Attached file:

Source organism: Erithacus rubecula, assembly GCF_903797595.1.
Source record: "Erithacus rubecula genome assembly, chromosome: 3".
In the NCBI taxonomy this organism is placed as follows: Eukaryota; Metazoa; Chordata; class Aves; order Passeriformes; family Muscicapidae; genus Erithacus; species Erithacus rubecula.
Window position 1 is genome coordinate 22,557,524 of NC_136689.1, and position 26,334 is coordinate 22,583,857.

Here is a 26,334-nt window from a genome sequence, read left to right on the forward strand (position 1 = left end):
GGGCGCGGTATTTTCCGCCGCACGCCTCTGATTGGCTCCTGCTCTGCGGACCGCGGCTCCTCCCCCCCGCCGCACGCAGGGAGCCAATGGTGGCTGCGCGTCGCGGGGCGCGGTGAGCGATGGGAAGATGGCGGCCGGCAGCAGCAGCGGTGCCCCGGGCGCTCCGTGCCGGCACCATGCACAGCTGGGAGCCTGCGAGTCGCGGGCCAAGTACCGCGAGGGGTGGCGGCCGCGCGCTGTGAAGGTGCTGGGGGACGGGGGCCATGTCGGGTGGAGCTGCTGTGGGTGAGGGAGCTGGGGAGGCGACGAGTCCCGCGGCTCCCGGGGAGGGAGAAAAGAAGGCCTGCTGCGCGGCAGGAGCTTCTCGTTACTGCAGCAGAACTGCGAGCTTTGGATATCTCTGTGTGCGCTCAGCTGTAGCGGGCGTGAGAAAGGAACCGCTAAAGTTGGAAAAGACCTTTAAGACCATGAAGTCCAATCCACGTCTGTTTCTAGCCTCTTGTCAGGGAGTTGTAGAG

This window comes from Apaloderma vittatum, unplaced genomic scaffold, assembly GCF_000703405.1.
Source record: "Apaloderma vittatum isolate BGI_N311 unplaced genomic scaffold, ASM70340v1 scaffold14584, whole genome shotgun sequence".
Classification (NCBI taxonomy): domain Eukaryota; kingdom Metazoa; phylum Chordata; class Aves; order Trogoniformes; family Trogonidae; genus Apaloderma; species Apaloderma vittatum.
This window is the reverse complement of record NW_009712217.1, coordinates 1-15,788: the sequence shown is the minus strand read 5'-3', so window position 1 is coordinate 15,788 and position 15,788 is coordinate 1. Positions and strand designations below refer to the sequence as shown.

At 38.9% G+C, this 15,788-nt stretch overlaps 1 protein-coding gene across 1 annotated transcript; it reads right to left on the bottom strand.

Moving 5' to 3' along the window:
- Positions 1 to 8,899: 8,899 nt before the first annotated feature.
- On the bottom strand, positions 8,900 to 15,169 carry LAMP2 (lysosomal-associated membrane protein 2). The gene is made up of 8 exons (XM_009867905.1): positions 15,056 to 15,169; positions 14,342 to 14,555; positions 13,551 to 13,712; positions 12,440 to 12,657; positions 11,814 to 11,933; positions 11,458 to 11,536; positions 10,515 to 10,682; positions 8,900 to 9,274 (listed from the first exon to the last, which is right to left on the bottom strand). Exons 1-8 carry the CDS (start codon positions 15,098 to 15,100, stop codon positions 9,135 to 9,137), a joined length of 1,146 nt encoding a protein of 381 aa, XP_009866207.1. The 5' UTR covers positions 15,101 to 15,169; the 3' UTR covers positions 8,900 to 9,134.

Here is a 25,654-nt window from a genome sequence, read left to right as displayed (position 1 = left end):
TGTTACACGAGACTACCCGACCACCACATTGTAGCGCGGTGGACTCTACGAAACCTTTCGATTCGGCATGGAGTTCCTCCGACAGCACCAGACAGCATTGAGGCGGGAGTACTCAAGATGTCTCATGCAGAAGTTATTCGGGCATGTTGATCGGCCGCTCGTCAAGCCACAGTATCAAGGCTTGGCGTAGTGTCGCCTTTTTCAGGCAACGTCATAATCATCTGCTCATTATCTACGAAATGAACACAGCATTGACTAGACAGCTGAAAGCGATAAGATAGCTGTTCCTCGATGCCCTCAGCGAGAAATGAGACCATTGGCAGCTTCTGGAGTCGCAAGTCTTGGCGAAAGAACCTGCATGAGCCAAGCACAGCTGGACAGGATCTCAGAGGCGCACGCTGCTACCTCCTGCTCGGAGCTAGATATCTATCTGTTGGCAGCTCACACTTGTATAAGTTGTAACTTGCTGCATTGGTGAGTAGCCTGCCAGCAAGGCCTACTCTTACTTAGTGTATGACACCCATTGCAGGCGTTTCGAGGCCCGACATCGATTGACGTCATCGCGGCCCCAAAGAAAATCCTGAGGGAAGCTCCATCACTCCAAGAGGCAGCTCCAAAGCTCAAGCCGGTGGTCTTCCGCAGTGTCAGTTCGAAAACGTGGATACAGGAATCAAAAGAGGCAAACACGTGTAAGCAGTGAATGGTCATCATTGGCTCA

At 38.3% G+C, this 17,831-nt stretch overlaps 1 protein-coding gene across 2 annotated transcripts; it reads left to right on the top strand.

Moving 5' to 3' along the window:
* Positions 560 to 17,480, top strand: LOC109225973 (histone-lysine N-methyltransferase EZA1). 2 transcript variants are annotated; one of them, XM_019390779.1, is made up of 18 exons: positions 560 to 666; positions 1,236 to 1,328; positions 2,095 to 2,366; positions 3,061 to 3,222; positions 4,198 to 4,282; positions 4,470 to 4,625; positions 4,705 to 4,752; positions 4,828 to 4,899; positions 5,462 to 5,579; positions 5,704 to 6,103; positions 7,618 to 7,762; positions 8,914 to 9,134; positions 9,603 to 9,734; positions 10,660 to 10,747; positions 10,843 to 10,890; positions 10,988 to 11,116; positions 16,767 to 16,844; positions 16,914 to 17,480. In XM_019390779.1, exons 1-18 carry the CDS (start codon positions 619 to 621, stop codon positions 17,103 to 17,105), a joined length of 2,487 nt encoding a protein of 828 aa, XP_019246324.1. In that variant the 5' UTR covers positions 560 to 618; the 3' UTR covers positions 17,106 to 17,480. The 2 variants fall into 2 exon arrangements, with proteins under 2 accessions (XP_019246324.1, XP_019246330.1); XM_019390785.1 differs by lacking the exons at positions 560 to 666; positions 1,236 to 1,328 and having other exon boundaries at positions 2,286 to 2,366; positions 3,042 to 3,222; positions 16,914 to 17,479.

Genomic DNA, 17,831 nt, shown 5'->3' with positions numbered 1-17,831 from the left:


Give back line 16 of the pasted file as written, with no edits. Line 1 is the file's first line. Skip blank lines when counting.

TGTTACACGAGACTACCCGACCACCACATTGTAGCGCGGTGGACTCTACGAAACCTTTCGATTCGGCATGGAGTTCCTCCGACAGCACCAGACAGCATTGAGGCGGGAGTACTCAAGATGTCTCATGCAGAAGTTATTCGGGCATGTTGATCGGCCGCTCGTCAAGCCACAGTATCAAGGCTTGGCGTAGTGTCGCCTTTTTCAGGCAACGTCATAATCATCTGCTCATTATCTACGAAATGAACACAGCATTGACTAGACAGCTGAAAGCGATAAGATAGCTGTTCCTCGATGCCCTCAGCGAGAAATGAGACCATTGGCAGCTTCTGGAGTCGCAAGTCTTGGCGAAAGAACCTGCATGAGCCAAGCACAGCTGGACAGGATCTCAGAGGCGCACGCTGCTACCTCCTGCTCGGAGCTAGATATCTATCTGTTGGCAGCTCACACTTGTATAAGTTGTAACTTGCTGCATTGGTGAGTAGCCTGCCAGCAAGGCCTACTCTTACTTAGTGTATGACACCCATTGCAGGCGTTTCGAGGCCCGACATCGATTGACGTCATCGCGGCCCCAAAGAAAATCCTGAGGGAAGCTCCATCACTCCAAGAGGCAGCTCCAAAGCTCAAGCCGGTGGTCTTCCGCAGTGTCAGTTCGAAAACGTGGATACAGGAATCAAAAGAGGCAAACACGTGTAAGCAGTGAATGGTCATCATTGGCTCA